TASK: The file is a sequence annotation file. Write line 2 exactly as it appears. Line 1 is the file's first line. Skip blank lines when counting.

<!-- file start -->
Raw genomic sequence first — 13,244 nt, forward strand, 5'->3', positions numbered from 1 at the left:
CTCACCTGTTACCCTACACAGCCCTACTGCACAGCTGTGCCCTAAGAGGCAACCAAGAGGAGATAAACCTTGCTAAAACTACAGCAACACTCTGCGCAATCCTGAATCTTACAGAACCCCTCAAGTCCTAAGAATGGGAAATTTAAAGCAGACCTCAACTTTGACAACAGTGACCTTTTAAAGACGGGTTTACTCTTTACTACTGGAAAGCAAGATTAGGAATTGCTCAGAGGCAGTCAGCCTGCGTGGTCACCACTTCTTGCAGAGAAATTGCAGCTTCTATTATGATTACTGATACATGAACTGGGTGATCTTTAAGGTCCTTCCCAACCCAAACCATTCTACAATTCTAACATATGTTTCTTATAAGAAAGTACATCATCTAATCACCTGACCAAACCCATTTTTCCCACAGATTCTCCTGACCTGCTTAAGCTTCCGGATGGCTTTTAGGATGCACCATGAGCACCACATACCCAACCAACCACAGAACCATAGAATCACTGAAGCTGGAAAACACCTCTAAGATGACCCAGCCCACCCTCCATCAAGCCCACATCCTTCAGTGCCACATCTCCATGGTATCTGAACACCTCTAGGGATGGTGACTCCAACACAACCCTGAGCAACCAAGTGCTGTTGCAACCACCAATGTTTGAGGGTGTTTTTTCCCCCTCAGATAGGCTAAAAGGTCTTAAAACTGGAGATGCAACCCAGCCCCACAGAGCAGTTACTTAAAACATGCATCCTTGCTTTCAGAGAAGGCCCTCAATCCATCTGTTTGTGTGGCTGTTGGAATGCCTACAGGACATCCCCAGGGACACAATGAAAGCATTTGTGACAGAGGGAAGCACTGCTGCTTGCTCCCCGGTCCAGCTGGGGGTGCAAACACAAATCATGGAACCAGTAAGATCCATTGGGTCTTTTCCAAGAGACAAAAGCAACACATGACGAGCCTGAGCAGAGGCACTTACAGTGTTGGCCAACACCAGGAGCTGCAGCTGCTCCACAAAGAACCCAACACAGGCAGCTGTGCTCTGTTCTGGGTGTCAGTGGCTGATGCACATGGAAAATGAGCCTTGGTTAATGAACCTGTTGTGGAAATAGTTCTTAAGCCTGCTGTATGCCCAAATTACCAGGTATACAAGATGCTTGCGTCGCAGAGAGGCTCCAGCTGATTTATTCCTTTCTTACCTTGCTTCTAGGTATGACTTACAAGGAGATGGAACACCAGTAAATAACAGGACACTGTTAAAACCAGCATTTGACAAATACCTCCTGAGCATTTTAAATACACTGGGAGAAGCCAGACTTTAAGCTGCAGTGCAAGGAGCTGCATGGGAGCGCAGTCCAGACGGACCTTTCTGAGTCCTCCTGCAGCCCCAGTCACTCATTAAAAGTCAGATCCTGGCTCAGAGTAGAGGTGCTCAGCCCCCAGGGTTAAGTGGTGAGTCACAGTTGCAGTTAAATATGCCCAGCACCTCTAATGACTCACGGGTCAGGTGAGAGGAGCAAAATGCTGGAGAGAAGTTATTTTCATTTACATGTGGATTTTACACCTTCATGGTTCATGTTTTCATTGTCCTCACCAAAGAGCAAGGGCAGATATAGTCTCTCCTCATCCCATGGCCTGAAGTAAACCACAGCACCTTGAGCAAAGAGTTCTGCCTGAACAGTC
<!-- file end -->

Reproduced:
CTCACCTGTTACCCTACACAGCCCTACTGCACAGCTGTGCCCTAAGAGGCAACCAAGAGGAGATAAACCTTGCTAAAACTACAGCAACACTCTGCGCAATCCTGAATCTTACAGAACCCCTCAAGTCCTAAGAATGGGAAATTTAAAGCAGACCTCAACTTTGACAACAGTGACCTTTTAAAGACGGGTTTACTCTTTACTACTGGAAAGCAAGATTAGGAATTGCTCAGAGGCAGTCAGCCTGCGTGGTCACCACTTCTTGCAGAGAAATTGCAGCTTCTATTATGATTACTGATACATGAACTGGGTGATCTTTAAGGTCCTTCCCAACCCAAACCATTCTACAATTCTAACATATGTTTCTTATAAGAAAGTACATCATCTAATCACCTGACCAAACCCATTTTTCCCACAGATTCTCCTGACCTGCTTAAGCTTCCGGATGGCTTTTAGGATGCACCATGAGCACCACATACCCAACCAACCACAGAACCATAGAATCACTGAAGCTGGAAAACACCTCTAAGATGACCCAGCCCACCCTCCATCAAGCCCACATCCTTCAGTGCCACATCTCCATGGTATCTGAACACCTCTAGGGATGGTGACTCCAACACAACCCTGAGCAACCAAGTGCTGTTGCAACCACCAATGTTTGAGGGTGTTTTTTCCCCCTCAGATAGGCTAAAAGGTCTTAAAACTGGAGATGCAACCCAGCCCCACAGAGCAGTTACTTAAAACATGCATCCTTGCTTTCAGAGAAGGCCCTCAATCCATCTGTTTGTGTGGCTGTTGGAATGCCTACAGGACATCCCCAGGGACACAATGAAAGCATTTGTGACAGAGGGAAGCACTGCTGCTTGCTCCCCGGTCCAGCTGGGGGTGCAAACACAAATCATGGAACCAGTAAGATCCATTGGGTCTTTTCCAAGAGACAAAAGCAACACATGACGAGCCTGAGCAGAGGCACTTACAGTGTTGGCCAACACCAGGAGCTGCAGCTGCTCCACAAAGAACCCAACACAGGCAGCTGTGCTCTGTTCTGGGTGTCAGTGGCTGATGCACATGGAAAATGAGCCTTGGTTAATGAACCTGTTGTGGAAATAGTTCTTAAGCCTGCTGTATGCCCAAATTACCAGGTATACAAGATGCTTGCGTCGCAGAGAGGCTCCAGCTGATTTATTCCTTTCTTACCTTGCTTCTAGGTATGACTTACAAGGAGATGGAACACCAGTAAATAACAGGACACTGTTAAAACCAGCATTTGACAAATACCTCCTGAGCATTTTAAATACACTGGGAGAAGCCAGACTTTAAGCTGCAGTGCAAGGAGCTGCATGGGAGCGCAGTCCAGACGGACCTTTCTGAGTCCTCCTGCAGCCCCAGTCACTCATTAAAAGTCAGATCCTGGCTCAGAGTAGAGGTGCTCAGCCCCCAGGGTTAAGTGGTGAGTCACAGTTGCAGTTAAATATGCCCAGCACCTCTAATGACTCACGGGTCAGGTGAGAGGAGCAAAATGCTGGAGAGAAGTTATTTTCATTTACATGTGGATTTTACACCTTCATGGTTCATGTTTTCATTGTCCTCACCAAAGAGCAAGGGCAGATATAGTCTCTCCTCATCCCATGGCCTGAAGTAAACCACAGCACCTTGAGCAAAGAGTTCTGCCTGAACAGTC